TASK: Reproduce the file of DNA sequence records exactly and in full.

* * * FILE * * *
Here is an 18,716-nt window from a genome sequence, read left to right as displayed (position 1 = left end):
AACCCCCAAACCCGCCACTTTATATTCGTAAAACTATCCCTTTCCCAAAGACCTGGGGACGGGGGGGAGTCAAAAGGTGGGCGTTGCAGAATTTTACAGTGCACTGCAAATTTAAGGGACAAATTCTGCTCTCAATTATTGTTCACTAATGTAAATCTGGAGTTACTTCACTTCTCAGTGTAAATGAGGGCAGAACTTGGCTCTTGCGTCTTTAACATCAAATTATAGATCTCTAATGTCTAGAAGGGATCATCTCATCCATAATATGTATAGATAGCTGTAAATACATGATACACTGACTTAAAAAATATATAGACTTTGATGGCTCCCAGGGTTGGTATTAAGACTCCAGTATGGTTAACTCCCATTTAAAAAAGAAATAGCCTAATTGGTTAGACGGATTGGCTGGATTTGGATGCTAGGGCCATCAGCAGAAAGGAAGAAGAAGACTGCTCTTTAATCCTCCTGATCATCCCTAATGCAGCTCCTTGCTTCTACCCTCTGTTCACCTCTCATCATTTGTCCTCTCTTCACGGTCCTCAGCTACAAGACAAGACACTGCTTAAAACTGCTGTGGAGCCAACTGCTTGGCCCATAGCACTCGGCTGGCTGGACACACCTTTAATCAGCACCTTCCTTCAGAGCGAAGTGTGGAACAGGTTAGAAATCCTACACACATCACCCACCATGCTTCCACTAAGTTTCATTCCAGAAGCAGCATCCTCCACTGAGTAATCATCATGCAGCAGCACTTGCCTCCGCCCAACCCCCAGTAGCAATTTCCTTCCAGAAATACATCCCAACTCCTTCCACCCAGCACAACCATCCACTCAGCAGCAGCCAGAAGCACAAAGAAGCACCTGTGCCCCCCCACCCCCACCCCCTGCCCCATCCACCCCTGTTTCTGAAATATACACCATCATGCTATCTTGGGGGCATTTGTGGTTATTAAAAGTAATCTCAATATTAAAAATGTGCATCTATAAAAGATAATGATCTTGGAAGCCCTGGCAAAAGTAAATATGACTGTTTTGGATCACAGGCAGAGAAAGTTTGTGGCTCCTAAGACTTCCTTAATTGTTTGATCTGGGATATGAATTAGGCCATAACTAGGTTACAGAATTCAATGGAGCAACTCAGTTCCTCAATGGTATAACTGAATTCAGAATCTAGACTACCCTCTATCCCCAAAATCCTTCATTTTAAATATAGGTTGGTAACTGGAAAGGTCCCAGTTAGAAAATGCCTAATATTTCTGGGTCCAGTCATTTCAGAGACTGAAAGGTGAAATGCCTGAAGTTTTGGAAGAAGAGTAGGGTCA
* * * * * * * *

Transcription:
Here is an 18,716-nt window from a genome sequence, read left to right as displayed (position 1 = left end):
AACCCCCAAACCCGCCACTTTATATTCGTAAAACTATCCCTTTCCCAAAGACCTGGGGACGGGGGGGAGTCAAAAGGTGGGCGTTGCAGAATTTTACAGTGCACTGCAAATTTAAGGGACAAATTCTGCTCTCAATTATTGTTCACTAATGTAAATCTGGAGTTACTTCACTTCTCAGTGTAAATGAGGGCAGAACTTGGCTCTTGCGTCTTTAACATCAAATTATAGATCTCTAATGTCTAGAAGGGATCATCTCATCCATAATATGTATAGATAGCTGTAAATACATGATACACTGACTTAAAAAATATATAGACTTTGATGGCTCCCAGGGTTGGTATTAAGACTCCAGTATGGTTAACTCCCATTTAAAAAAGAAATAGCCTAATTGGTTAGACGGATTGGCTGGATTTGGATGCTAGGGCCATCAGCAGAAAGGAAGAAGAAGACTGCTCTTTAATCCTCCTGATCATCCCTAATGCAGCTCCTTGCTTCTACCCTCTGTTCACCTCTCATCATTTGTCCTCTCTTCACGGTCCTCAGCTACAAGACAAGACACTGCTTAAAACTGCTGTGGAGCCAACTGCTTGGCCCATAGCACTCGGCTGGCTGGACACACCTTTAATCAGCACCTTCCTTCAGAGCGAAGTGTGGAACAGGTTAGAAATCCTACACACATCACCCACCATGCTTCCACTAAGTTTCATTCCAGAAGCAGCATCCTCCACTGAGTAATCATCATGCAGCAGCACTTGCCTCCGCCCAACCCCCAGTAGCAATTTCCTTCCAGAAATACATCCCAACTCCTTCCACCCAGCACAACCATCCACTCAGCAGCAGCCAGAAGCACAAAGAAGCACCTGTGCCCCCCCACCCCCACCCCCTGCCCCATCCACCCCTGTTTCTGAAATATACACCATCATGCTATCTTGGGGGCATTTGTGGTTATTAAAAGTAATCTCAATATTAAAAATGTGCATCTATAAAAGATAATGATCTTGGAAGCCCTGGCAAAAGTAAATATGACTGTTTTGGATCACAGGCAGAGAAAGTTTGTGGCTCCTAAGACTTCCTTAATTGTTTGATCTGGGATATGAATTAGGCCATAACTAGGTTACAGAATTCAATGGAGCAACTCAGTTCCTCAATGGTATAACTGAATTCAGAATCTAGACTACCCTCTATCCCCAAAATCCTTCATTTTAAATATAGGTTGGTAACTGGAAAGGTCCCAGTTAGAAAATGCCTAATATTTCTGGGTCCAGTCATTTCAGAGACTGAAAGGTGAAATGCCTGAAGTTTTGGAAGAAGAGTAGGGTCA